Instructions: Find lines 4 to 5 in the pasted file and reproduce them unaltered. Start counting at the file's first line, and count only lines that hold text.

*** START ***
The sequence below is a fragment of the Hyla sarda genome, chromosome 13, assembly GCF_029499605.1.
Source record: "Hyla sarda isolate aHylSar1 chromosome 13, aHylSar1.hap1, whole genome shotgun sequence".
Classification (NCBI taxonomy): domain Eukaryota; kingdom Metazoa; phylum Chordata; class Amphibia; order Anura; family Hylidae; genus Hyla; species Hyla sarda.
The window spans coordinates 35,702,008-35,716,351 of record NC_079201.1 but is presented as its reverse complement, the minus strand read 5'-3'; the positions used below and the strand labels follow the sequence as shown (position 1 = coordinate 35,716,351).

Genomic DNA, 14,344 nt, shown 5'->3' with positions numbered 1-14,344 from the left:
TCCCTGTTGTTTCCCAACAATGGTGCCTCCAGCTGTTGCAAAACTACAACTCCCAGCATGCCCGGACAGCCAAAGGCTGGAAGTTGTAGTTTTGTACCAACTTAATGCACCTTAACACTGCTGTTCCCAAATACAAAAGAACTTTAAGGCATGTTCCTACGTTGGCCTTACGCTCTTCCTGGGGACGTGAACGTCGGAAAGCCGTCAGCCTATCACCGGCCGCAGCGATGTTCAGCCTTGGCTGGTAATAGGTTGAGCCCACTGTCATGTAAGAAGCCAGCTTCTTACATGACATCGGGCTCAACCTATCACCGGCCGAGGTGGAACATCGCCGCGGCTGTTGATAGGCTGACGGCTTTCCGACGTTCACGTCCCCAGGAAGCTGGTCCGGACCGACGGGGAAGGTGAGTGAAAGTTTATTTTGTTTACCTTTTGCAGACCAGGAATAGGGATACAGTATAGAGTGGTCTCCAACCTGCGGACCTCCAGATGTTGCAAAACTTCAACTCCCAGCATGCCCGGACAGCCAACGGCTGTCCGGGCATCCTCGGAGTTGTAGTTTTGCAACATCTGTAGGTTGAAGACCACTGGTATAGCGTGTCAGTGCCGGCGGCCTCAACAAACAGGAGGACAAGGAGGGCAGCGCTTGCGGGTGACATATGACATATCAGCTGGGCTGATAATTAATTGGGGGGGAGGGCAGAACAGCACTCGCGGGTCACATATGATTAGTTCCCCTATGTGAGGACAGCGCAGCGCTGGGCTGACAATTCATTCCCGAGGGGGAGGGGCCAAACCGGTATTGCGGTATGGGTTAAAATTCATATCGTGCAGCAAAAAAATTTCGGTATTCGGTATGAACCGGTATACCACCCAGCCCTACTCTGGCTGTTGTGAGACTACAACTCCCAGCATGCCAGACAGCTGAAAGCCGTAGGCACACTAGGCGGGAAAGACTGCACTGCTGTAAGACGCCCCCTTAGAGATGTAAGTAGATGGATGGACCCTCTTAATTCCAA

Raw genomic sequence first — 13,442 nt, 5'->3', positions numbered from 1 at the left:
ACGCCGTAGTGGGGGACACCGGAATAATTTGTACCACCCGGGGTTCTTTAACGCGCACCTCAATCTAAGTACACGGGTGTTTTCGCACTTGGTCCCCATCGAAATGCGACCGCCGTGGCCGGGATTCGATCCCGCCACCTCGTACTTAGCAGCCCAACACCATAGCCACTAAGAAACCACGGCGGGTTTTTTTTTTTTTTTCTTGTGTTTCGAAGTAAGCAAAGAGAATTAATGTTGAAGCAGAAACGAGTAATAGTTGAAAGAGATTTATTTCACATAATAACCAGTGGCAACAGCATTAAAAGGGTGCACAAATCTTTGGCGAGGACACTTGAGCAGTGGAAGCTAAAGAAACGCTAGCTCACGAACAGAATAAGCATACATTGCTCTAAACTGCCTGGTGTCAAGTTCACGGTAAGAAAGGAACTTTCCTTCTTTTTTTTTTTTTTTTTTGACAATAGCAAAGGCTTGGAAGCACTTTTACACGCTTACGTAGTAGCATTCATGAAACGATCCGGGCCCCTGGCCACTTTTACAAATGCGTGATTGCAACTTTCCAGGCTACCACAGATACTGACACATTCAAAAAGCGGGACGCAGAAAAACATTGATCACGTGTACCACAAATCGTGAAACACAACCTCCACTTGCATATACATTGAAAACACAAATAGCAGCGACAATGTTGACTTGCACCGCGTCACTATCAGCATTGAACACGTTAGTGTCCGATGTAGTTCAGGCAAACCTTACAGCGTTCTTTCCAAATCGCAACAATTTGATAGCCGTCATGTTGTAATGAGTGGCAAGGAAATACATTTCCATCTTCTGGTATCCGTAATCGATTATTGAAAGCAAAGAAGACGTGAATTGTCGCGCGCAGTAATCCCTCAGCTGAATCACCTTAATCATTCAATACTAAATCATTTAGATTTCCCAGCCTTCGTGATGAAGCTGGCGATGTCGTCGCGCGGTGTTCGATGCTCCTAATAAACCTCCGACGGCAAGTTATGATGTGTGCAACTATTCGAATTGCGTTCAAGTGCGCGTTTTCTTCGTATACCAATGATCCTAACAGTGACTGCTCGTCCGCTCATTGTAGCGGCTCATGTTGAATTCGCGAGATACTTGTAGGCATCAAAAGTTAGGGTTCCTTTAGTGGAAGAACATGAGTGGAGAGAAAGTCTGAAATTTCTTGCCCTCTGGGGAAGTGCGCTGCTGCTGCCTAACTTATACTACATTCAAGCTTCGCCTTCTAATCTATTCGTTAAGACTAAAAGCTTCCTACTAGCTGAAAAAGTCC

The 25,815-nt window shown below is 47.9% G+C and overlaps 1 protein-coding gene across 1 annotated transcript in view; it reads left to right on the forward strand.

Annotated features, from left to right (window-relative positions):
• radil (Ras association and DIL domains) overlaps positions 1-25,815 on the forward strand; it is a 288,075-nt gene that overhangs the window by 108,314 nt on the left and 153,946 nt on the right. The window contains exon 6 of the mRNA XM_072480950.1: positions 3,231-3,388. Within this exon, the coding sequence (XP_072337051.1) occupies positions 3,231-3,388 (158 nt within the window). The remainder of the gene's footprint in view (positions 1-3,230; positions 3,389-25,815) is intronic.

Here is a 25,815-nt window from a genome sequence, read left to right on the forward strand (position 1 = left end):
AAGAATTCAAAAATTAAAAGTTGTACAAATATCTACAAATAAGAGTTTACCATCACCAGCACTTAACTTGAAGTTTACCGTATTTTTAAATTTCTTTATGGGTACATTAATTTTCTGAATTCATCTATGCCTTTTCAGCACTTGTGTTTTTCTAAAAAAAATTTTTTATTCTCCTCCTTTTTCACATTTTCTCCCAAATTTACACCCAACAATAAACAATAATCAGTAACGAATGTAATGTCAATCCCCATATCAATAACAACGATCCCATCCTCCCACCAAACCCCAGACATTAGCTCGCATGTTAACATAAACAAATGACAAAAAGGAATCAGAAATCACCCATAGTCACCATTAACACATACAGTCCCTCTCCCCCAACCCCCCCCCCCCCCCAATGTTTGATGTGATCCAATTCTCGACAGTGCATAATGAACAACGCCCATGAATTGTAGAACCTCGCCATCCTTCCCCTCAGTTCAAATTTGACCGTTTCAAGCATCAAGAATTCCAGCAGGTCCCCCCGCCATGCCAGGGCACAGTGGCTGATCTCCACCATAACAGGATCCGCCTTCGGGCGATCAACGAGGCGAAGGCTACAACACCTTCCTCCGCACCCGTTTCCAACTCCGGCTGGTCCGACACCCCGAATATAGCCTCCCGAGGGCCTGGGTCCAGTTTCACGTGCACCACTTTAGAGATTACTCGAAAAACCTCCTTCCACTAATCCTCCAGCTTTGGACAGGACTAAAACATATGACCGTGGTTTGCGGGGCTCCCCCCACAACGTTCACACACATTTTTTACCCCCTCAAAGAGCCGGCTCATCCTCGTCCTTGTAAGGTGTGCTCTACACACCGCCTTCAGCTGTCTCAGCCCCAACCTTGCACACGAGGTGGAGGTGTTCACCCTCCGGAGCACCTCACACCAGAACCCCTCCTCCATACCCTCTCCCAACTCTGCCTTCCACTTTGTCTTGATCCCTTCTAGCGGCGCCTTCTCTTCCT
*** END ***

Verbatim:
The window spans coordinates 35,702,008-35,716,351 of record NC_079201.1 but is presented as its reverse complement, the minus strand read 5'-3'; the positions used below and the strand labels follow the sequence as shown (position 1 = coordinate 35,716,351).

Genomic DNA, 14,344 nt, shown 5'->3' with positions numbered 1-14,344 from the left: